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Articles by S. Amiel
Total Records ( 2 ) for S. Amiel
  D. Rankin , D. D. Cooke , S. Heller , J. Elliott , S. Amiel and J. Lawton
  Aims  Use of blood glucose targets is considered essential to help patients with Type 1 diabetes achieve tight glycaemic control following structured education. To foster effective use of blood glucose targets, we explored patients' experiences and views of implementing clinically recommended blood glucose targets after attending a structured education programme promoting intensive insulin treatment.

Methods  Repeat, in-depth interviews with 30 patients with Type 1 diabetes recruited from Dose Adjustment for Normal Eating (DAFNE) courses in the UK. Data were analysed using an inductive, thematic approach.

Results  Patients found use of blood glucose targets motivational. Targets enabled patients to identify problems with blood glucose control and prompted them to make insulin dose adjustments independently, or with assistance. However, patients tended to adapt or simplify targets over time to: make them more attainable and easy to remember; reduce risk of hypoglycaemia; and, mitigate feelings of failure when attempts to attain clinically defined targets were unsuccessful. Some patients were advised to use elevated targets to counter hypoglycaemia unawareness and required help from health professionals to determine when/if these should be reduced.

Conclusions  Although blood glucose targets are an important component of diabetes self-management, patients may adapt and personalize them over time, sometimes inadvertently, with a potentially detrimental impact on long-term glycaemic control. Blood glucose targets should be regularly revisited during clinical reviews and revised/new targets agreed to accommodate patients' concerns and difficulties. Other interventions may need to be considered to promote effective use of blood glucose targets.

  J. Lawton , D. Rankin , D. D. Cooke , J. Elliott , S. Amiel and S. Heller
  Aims  Despite improvements in insulin therapy, hypoglycaemia remains an inevitable part of life for many people with Type 1 diabetes. Little attention has been paid to how individuals self-treat hypoglycaemia and their likes and dislikes of clinically recommended treatments. We explored participants' experiences of self-treating hypoglycaemia after attending a structured education programme for people with Type 1 diabetes. Our aims were: to identify treatments that are acceptable to people with Type 1 diabetes; and to provide recommendations for promoting self-treatment in line with clinical guidelines.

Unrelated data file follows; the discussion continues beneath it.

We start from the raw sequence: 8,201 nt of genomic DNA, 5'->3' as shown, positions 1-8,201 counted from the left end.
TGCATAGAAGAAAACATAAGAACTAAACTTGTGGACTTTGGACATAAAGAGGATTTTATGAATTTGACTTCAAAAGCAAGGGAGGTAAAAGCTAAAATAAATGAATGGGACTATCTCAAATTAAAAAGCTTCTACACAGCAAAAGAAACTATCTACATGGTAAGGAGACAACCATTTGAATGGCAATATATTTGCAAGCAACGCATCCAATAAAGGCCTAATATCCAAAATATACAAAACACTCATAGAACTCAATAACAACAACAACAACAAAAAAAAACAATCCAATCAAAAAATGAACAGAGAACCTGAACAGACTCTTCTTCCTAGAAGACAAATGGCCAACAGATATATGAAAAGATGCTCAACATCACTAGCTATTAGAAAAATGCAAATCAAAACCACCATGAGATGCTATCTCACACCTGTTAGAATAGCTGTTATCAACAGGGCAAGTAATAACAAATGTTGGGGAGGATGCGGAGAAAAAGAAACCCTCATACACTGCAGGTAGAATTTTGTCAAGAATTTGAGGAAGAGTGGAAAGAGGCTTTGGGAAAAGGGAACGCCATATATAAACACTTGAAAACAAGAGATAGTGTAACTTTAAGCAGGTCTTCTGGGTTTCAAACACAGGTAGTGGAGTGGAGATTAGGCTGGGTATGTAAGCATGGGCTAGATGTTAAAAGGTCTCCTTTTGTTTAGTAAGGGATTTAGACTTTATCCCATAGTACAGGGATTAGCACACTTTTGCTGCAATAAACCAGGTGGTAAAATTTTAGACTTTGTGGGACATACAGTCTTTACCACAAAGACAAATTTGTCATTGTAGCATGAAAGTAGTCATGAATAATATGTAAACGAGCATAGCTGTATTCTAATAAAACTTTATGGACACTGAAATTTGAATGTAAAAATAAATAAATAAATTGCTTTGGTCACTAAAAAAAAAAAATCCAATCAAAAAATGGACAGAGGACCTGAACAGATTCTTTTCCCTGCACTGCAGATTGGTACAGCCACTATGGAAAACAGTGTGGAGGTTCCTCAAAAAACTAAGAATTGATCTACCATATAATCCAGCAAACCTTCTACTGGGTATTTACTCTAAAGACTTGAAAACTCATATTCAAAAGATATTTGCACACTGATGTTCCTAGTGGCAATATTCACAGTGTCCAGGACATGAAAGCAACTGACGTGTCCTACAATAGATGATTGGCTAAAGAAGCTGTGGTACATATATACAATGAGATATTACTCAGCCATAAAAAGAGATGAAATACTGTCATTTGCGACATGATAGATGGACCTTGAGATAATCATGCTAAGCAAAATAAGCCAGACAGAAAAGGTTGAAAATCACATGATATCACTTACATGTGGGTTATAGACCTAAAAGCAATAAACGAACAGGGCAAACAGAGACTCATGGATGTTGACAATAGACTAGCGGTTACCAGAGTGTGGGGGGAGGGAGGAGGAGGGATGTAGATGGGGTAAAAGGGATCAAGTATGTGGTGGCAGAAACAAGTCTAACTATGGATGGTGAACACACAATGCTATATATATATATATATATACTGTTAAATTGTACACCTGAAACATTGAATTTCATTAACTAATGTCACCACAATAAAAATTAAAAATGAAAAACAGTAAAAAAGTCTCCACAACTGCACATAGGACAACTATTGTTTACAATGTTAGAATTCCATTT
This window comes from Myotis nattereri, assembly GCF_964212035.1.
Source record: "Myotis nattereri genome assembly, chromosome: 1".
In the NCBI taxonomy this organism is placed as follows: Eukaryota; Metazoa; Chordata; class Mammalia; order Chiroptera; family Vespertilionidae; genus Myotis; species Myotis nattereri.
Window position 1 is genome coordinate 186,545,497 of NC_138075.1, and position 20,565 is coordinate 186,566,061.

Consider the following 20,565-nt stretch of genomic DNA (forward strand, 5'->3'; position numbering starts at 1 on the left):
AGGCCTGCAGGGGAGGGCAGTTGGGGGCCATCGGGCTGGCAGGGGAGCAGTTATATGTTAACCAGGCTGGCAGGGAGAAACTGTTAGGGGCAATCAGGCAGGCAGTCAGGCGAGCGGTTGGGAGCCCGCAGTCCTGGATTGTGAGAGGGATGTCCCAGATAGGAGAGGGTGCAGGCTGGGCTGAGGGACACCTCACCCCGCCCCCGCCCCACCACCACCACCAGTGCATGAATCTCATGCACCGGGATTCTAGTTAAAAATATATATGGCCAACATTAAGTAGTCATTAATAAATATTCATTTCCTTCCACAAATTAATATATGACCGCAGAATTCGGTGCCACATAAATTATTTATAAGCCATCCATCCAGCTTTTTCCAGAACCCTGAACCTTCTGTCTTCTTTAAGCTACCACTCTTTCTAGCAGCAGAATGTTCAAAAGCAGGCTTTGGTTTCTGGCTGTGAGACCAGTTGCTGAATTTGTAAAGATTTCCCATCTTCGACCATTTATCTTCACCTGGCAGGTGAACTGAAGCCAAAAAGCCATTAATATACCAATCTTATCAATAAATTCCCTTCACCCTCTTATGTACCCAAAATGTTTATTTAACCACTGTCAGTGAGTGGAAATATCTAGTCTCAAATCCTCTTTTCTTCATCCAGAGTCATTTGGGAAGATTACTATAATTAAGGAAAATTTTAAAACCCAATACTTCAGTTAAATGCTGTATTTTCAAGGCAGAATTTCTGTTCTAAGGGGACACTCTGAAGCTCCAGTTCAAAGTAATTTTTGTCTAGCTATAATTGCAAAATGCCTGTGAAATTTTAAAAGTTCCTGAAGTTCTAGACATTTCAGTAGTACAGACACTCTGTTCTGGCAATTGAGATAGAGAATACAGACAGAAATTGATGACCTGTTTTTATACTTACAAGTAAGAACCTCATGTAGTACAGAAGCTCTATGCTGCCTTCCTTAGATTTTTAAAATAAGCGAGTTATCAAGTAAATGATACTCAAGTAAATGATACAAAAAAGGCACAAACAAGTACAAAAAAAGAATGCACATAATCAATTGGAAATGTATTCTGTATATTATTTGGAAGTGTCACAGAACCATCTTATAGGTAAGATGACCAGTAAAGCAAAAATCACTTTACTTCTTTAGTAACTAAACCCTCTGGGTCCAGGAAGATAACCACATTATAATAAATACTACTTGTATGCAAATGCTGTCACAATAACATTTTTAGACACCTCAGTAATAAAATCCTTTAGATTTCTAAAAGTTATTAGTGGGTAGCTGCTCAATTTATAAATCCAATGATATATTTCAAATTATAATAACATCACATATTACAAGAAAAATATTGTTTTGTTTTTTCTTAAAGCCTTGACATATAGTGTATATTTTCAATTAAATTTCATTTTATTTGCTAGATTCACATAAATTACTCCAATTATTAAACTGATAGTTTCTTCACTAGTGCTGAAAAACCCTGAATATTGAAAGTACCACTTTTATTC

Methods  Thirty adults with Type 1 diabetes were recruited from the Dose Adjustment for Normal Eating (DAFNE) programme in the UK. Study participants were interviewed post-course and 6 and 12 months later, enabling their experiences to be explored over time.

Results  Study participants described a poor knowledge of how to self-treat hypoglycaemia correctly pre-course. Post-course, individuals often struggled to adhere to clinically recommended guidelines because of: panic, disorientation, hunger sensations and consequent difficulties ingesting fixed quantities of fast-acting carbohydrate; use of sweets to manage hypoglycaemia; reversion to habituated practices when cognitive impairment as a result of hypoglycaemia supervened; difficulties ingesting dextrose tablets; and other people's anxieties about under-treatment.

Conclusions  Historical experiences of hypoglycaemia and habituated practices can influence present self-treatment approaches. Professionals need to be aware of the range of difficulties individuals may experience restricting themselves to fixed quantities of fast-acting carbohydrate to manage hypoglycaemia. There may be merit in developing a more acceptable range of treatments tailored to people's own preferences, circumstances and needs.

 
 
 
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